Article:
Wednesday, August 03, 2005

Two Newspapers and a Player to be Named Later

The Detroit connection originally caught my eye, but this Reuters article on the ownership swap of the Detroit News and Free Press is hilarious -- albeit entirely unintentionally, and in a way that's a little sad.

What it boils down to is that Gannett, Knight Ridder, and Media News are trading newspapers and cash back and forth to each other like baseball teams before the deadline, and the Reuters article covers it exactly like that. They're shuffling publishers like starting infielders against a left-handed pitcher.

Growing up, I never thought it was strange that Detroit had two newspapers. We had three car companies, three TV stations, two sides of town, and two brands of cola (not counting Faygo, Royal Crown, and Towne Club). My family bought both. I liked the Free Press, because the script "D" in its title looked like the D on the Tigers' hats and uniforms. Plus it carried "Peanuts," "Calvin and Hobbes," and all the other best cartoons. It's strange to think that most cities have only one newspaper, or that a handful of corporations could own all of them, making deals amongst themselves to decide which papers to float and which to sink. But a lot of things seem stranger to me now than they did twenty years ago, when I was just a little boy who loved the Tigers and experienced everything, good and bad, about his hometown as though it had always been and would always be, everywhere and forever.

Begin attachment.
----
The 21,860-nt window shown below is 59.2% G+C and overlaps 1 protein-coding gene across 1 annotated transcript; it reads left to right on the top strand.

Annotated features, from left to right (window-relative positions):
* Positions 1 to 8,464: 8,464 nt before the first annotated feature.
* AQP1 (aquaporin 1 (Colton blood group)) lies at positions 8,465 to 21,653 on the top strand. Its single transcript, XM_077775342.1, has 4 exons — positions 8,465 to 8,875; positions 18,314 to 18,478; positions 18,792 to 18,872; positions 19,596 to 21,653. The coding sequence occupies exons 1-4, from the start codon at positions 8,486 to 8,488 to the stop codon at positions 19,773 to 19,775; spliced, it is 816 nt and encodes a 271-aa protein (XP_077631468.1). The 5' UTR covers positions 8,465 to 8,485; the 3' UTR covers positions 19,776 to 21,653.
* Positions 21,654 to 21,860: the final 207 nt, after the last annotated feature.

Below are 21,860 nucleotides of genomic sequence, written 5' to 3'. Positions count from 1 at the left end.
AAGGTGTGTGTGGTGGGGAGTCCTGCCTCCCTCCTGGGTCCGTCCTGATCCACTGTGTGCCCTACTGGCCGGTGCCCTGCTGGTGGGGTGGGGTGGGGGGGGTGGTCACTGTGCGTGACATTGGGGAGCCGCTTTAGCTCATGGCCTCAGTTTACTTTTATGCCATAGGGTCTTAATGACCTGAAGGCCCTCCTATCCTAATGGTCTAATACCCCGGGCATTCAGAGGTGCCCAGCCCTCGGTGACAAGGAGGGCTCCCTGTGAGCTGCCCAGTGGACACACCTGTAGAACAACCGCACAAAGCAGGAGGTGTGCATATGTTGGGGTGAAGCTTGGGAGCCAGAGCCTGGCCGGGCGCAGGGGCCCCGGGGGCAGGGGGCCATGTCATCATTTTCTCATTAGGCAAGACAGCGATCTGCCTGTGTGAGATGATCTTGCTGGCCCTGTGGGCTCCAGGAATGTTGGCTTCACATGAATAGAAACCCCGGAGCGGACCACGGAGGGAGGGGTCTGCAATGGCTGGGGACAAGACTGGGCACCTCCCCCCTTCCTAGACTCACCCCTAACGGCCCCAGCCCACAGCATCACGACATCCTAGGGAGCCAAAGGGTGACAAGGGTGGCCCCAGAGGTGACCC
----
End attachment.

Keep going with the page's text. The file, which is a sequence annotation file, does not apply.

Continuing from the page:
Gavin said...

I hope that Robin posts on this one. I'd love to hear what he knows and what he has to say.

I was extremely disappointed to hear that Gannett picked up the Free Press for a number of reasons. Gannett has long been the major newspaper player in southeast Michigan, and the Free Press was, seemingly, a lone but substantial holdout. (Hell, Gannett even bought Hometown Newspapers, publisher of crappy free local weeklies, including the Ferndale, Royal Oak, and Berkley Mirror newspapers.)

And while the Free Press's news reporting has been less than stellar, especially of late, Knight Ridder newspapers have been praised for pursuing stories, particularly those critical of the war on Iraq and its rationales, that other papers have buried.

Secondly, this sale makes a lot of questionable decisions made by the Free Press editorial staff look even more problematic. In particular, there seems to be a conflict of interest in the Free Press's treatment of star writer Mitch Albom when has was caught filing a story describing events that never took place at the 2005 final four. Mitch Albom sells papers. Readers who find out that the guy that owns the other paper now owns your paper cancel subscriptions, but you may be able to keep them if you convince them their favorite writers will stick around. (In fact, the Free Press felt that Mitch Albom's continued tenure under Gannett merited a front page mention.)

Oh well, now I have a reason to get the Sunday New York Times.

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